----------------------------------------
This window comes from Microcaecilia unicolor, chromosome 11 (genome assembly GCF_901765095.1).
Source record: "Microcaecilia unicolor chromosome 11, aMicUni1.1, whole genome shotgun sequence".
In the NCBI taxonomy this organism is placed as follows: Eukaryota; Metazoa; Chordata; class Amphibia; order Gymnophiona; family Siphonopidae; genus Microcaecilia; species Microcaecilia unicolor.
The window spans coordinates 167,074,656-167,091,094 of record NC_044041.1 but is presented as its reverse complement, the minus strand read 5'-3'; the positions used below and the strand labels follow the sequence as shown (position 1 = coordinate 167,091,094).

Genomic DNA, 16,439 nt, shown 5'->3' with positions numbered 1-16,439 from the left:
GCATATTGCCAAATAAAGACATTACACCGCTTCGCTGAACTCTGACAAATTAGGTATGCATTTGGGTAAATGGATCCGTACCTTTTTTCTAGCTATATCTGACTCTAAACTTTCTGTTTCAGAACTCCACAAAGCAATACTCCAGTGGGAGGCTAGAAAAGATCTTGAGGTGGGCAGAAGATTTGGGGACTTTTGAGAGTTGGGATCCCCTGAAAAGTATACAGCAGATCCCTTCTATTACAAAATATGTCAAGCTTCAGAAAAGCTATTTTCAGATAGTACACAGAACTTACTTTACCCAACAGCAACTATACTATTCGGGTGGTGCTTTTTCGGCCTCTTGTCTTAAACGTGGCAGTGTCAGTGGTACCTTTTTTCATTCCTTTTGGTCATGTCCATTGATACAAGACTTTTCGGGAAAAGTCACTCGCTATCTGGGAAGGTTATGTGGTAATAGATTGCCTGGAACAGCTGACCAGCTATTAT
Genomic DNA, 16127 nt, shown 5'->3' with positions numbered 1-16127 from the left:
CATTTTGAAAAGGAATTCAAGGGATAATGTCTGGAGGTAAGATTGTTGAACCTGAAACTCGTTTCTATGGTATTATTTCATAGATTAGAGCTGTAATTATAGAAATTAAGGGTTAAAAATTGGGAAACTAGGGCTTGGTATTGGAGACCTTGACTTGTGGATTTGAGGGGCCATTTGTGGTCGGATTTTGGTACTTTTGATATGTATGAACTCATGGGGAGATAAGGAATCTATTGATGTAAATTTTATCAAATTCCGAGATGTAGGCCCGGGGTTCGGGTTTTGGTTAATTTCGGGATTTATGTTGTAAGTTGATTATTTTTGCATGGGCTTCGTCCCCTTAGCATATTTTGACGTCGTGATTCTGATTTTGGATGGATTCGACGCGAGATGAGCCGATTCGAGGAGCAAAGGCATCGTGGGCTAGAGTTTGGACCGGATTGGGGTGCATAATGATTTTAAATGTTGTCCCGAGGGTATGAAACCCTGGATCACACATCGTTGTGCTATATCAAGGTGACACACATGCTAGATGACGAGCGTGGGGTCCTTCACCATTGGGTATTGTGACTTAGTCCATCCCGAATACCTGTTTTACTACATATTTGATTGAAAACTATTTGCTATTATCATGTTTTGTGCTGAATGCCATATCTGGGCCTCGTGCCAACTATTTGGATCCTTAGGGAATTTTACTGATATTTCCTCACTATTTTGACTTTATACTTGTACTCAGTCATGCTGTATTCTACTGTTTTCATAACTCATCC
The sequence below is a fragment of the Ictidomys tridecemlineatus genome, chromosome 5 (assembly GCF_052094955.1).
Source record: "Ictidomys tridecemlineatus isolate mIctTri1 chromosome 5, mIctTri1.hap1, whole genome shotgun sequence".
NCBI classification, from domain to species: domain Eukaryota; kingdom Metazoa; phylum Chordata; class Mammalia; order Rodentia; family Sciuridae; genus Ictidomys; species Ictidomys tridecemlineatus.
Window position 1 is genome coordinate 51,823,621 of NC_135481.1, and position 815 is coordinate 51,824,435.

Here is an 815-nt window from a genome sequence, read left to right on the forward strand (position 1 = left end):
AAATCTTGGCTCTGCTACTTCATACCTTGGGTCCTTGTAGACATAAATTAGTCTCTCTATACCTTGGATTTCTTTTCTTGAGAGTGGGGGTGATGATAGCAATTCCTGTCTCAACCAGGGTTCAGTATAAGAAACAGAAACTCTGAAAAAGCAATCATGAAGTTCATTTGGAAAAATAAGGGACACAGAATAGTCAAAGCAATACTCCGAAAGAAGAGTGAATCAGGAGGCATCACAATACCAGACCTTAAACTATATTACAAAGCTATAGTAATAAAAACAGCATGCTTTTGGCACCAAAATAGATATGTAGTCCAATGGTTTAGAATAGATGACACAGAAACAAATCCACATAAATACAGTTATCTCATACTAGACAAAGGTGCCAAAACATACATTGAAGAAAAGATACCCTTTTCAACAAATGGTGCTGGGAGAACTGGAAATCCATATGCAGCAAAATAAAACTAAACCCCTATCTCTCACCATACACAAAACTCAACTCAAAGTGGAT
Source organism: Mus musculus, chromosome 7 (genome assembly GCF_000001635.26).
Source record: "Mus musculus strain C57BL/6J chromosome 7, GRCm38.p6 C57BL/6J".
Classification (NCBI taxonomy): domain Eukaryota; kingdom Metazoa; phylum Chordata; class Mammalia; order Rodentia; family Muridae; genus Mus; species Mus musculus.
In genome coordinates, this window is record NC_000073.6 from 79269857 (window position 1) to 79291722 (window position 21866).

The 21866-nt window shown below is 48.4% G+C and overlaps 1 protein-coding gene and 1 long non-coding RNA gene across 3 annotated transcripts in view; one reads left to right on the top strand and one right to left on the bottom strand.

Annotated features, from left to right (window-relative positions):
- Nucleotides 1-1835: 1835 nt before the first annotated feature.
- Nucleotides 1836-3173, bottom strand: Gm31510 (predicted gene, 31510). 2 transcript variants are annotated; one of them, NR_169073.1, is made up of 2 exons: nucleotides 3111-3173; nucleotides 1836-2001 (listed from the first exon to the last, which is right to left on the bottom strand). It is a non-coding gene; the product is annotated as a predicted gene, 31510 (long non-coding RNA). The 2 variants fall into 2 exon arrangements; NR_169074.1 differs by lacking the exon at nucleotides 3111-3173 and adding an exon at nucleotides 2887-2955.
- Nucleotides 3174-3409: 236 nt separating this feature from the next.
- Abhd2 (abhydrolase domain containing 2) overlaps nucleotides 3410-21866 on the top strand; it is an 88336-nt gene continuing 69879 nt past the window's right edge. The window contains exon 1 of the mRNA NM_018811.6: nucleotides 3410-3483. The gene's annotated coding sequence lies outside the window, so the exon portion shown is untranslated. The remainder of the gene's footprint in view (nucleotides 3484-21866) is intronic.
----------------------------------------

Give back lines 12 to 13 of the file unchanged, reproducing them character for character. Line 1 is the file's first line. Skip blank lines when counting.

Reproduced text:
Window position 1 is genome coordinate 51,823,621 of NC_135481.1, and position 815 is coordinate 51,824,435.

Here is an 815-nt window from a genome sequence, read left to right on the forward strand (position 1 = left end):